Tuesday, May 31, 2011


As I put on my trainers for staff Frisbee this afternoon, the bright white laces made it quite obvious that they had been washed and I was ashamed as I realised I had not laced them up since the half marathon 9 days ago! It was even more obvious when it was time to run across the grassy field after a disk!

I have a lot of catching up to do if I want to finish the NYC marathon!

So... I have decided to participate in Juneathon (check out my fancy new badge...!). Every day this month, I will attempt to run (or do some form of exercise)  and blog about it. I don't want to turn this into a exercise blog and I also don't want it to become a chore for me- so I will just write a one liner or so. If I don't you know that either:
A) I have failed and didn't run or do any exercise
B) I couldn't get on my laptop due to a power outage...'tis Uganda after all!

I am hoping to encourage a few members of staff at the 'w' place to join in...in true teacher style I am about to make a poster!

Fancy joining me for Juneathon??

Images from the weekend

Sundowners, the last bottle of wine from South Africa, dinner by candlelight under the stars, recovering at my friend's house (before 30 twelve year olds arrived!) and the ONLY photo from my friend's hen night!

Sunday, May 29, 2011

The week

This week has passed in a bit of a haze: the Jinja half seems like an age ago and celebrating the lovely Marie's birthday by stuffing ourselves with seafood is a distant memory.

I haven't been blogging or running. But I did dance under the stars twice this weekend. I also had friends over for sundowners, drank my last bottle of special wine brought back from the vineyards in South Africa under the stars, swam in the sunshine and helped a friend celebrate her move to married life.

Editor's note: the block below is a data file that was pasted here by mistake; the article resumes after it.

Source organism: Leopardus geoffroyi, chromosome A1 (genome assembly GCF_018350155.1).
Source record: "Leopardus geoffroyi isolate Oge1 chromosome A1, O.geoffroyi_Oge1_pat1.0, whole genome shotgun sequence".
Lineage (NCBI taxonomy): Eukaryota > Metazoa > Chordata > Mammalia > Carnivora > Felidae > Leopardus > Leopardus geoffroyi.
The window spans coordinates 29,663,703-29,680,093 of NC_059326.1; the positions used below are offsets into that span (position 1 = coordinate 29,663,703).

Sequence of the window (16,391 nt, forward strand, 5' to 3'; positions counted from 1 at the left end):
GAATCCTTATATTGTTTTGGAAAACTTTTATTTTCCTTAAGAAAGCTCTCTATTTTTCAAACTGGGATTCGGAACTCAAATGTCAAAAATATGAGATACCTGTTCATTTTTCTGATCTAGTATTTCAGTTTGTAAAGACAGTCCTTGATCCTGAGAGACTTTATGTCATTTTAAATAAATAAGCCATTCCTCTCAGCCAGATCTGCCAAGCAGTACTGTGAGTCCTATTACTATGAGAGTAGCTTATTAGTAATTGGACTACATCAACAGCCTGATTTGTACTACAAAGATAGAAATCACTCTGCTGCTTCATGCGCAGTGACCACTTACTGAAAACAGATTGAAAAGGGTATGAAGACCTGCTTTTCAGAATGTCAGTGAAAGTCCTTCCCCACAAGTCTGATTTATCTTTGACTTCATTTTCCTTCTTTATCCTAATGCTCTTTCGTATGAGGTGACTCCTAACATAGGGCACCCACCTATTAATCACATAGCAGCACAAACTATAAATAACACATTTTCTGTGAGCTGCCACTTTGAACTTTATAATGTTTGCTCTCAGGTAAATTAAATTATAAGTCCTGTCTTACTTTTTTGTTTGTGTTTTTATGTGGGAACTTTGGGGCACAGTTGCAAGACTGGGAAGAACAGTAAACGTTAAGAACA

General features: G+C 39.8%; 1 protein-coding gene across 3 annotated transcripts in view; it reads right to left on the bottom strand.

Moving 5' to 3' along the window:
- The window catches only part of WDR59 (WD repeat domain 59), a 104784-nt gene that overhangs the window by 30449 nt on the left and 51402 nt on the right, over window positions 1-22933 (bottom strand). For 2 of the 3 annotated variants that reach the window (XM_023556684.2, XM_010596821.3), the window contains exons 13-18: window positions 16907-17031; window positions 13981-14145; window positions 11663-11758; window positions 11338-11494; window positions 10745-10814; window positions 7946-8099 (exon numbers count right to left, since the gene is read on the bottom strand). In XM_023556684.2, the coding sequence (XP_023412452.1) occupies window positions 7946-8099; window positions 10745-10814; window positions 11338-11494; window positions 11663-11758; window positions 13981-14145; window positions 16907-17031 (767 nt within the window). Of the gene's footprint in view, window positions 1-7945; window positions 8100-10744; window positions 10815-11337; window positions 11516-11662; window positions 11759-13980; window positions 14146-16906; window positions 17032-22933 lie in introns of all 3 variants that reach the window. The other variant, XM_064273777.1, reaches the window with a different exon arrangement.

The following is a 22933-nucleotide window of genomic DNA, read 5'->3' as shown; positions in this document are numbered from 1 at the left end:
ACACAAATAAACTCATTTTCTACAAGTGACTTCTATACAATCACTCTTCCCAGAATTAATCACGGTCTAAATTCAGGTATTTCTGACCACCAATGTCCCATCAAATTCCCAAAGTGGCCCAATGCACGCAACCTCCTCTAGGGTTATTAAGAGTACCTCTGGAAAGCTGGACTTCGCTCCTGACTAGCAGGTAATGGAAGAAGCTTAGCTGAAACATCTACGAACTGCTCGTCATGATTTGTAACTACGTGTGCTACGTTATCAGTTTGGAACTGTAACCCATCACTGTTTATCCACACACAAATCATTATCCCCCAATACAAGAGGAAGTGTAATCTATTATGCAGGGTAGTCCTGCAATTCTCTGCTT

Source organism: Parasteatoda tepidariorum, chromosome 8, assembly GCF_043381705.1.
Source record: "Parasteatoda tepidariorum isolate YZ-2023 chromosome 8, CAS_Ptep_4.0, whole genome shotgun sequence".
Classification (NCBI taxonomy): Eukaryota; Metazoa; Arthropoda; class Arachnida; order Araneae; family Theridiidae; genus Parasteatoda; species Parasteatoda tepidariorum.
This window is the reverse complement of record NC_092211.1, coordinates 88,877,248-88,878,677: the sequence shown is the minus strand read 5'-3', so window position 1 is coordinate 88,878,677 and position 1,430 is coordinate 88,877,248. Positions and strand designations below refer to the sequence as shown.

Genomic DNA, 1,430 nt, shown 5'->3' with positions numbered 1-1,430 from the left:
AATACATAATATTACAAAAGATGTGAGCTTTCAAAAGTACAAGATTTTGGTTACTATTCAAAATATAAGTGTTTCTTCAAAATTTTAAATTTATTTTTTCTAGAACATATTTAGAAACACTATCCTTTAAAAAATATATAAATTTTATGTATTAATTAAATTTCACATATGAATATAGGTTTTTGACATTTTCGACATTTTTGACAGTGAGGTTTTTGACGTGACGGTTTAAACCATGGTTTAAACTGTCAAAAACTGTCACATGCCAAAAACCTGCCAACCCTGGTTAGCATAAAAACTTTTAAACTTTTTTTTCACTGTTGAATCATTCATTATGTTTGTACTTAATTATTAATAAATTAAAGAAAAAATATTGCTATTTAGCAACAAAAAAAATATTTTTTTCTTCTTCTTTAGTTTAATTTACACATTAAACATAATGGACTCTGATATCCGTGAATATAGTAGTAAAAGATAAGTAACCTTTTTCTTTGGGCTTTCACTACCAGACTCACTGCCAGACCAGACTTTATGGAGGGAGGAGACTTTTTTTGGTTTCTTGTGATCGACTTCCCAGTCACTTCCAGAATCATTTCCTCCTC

Monday, May 23, 2011

Community Development Project

Oh, I have been so excited about completing and sharing this project! 

The Community Development Club at school, that my friend Erika and I lead have been linking up with a local school for the deaf. We have been learning sign language (don't test me though!) and we had a big 'Survivor' event to raise money for the school.

The children in the club decided that the dining hall needed a renovation.

Over the past month broken window panes were replaced, curtains were made along with curtain rails, new plastic bowls and cutlery purchased for the lunches and tables were made to measure. The chalkboard was even given a face-lift!

The best part (and the most time consuming!) was painting the mural. The pupils decided on the design and an arty teacher friend, Esther, drew all the outlines and directed us (read led) with the painting.

It has been a long process but a lot of fun. We had to recruit other teacher friends to help with all the hard to reach bits!!!

Our favourite wee man!

We sang, gossiped, wobbled on ladders and tables (!), 'nearly died' (well-that was Esther!),danced, took photos, ate far too many Pringles and painted...and painted...and painted!

"I can't see! I can't see!"

"Ahhh. That's better!"

 All the hours were worth it! The 'grand opening' of the hall was today-with the usual Ugandan pomp and ceremony. The pupils (at both schools) were amazed at what we had ALL achieved! So were we!

After a long morning painting...think the fumes went to our heads!
Erika, Esther and I

Well done team! x

Images from the weekend

Sunset over the River Nile
 I participated in my second Source of the Nile Marathon this weekend (don't be fooled by the name-it is a half marathon). Even though I was fitter this time round, I think it was harder as I knew what to expect after last year's race...it is a long and lonely run.

There were 6 of us in our wee group of friends doing the half marathon and one friend doing the 10km. Very few people go out to cheer the runners on (and most just laugh at the female mzungus running), so our support team, Andy the Great (the newly renamed!) and Gabe, were so amazing - driving to different spots on route and handing out bananas and energy drinks (well Gabe just smiled and waved, but that was a boost in itself!). The energy boosters were so important as you only get offered glucose powder (white, chalky dry mouth...no thanks!) on this run.